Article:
About the Music
Thomas Morley was the son of a brewer in Norwich, England. Morley got a degree from Oxford, studied composition with William Byrd, and had a post as organist at St. Paul’s in London. “Alman” was written around 1597. It was first published in Morley’s Easie Introduction to Practical Musicke.
“Greensleeves” was printed first in William Ballet’s Lute Book in 1580 and registered as “A New Northern Dittye of the Lady Greene Sleeves.” Although the composer of the tune is unknown, the tune itself was already quite popular by the Elizabethan period. It has been arranged and adapted by numerous composers since that time, including Gustav Holst and Ralph Vaugh Williams.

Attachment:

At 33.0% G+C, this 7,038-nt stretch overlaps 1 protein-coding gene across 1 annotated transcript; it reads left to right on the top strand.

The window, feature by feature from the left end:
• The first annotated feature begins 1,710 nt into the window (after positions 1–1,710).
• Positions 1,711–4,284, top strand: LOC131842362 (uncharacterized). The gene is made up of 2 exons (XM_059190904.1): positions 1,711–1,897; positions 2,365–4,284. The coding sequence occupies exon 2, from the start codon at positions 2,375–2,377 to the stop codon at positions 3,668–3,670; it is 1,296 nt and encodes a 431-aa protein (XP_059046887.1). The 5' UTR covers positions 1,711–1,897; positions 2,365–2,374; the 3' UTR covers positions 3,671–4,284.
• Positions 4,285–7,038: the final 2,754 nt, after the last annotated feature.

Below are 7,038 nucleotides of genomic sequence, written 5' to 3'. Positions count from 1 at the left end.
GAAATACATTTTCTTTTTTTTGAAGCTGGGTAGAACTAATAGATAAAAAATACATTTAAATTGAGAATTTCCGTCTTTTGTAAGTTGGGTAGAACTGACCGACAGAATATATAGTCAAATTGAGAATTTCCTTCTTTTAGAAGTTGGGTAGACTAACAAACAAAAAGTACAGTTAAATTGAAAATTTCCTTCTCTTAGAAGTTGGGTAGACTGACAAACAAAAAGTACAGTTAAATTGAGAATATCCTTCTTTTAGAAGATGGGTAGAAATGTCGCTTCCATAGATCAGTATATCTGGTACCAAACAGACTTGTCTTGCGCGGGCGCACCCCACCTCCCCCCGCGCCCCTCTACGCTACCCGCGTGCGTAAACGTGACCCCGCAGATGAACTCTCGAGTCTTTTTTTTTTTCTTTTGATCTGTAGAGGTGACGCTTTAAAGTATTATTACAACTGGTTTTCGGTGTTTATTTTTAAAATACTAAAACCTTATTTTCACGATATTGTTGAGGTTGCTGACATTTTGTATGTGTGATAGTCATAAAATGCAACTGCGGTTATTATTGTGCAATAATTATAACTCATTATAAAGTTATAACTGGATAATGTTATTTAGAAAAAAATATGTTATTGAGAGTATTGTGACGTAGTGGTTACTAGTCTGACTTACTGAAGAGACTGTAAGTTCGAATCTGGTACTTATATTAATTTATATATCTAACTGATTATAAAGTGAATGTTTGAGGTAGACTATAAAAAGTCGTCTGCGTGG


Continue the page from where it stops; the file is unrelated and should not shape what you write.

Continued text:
“Wolsey’s Wilde” was another well-known tune of its day; the set of variations written by William Byrd dates back to around 1580. Byrd was a major music presence in sixteenth century England, foremost as composer, organist, and choirmaster, but also as a publisher of music.
All of these arrangements are based on the original tunes and settings, filled out with countermelodies and the use of harmonic variation. The additions are intended to stay in the spirit of the original music but make no claim as to true stylistic accuracy.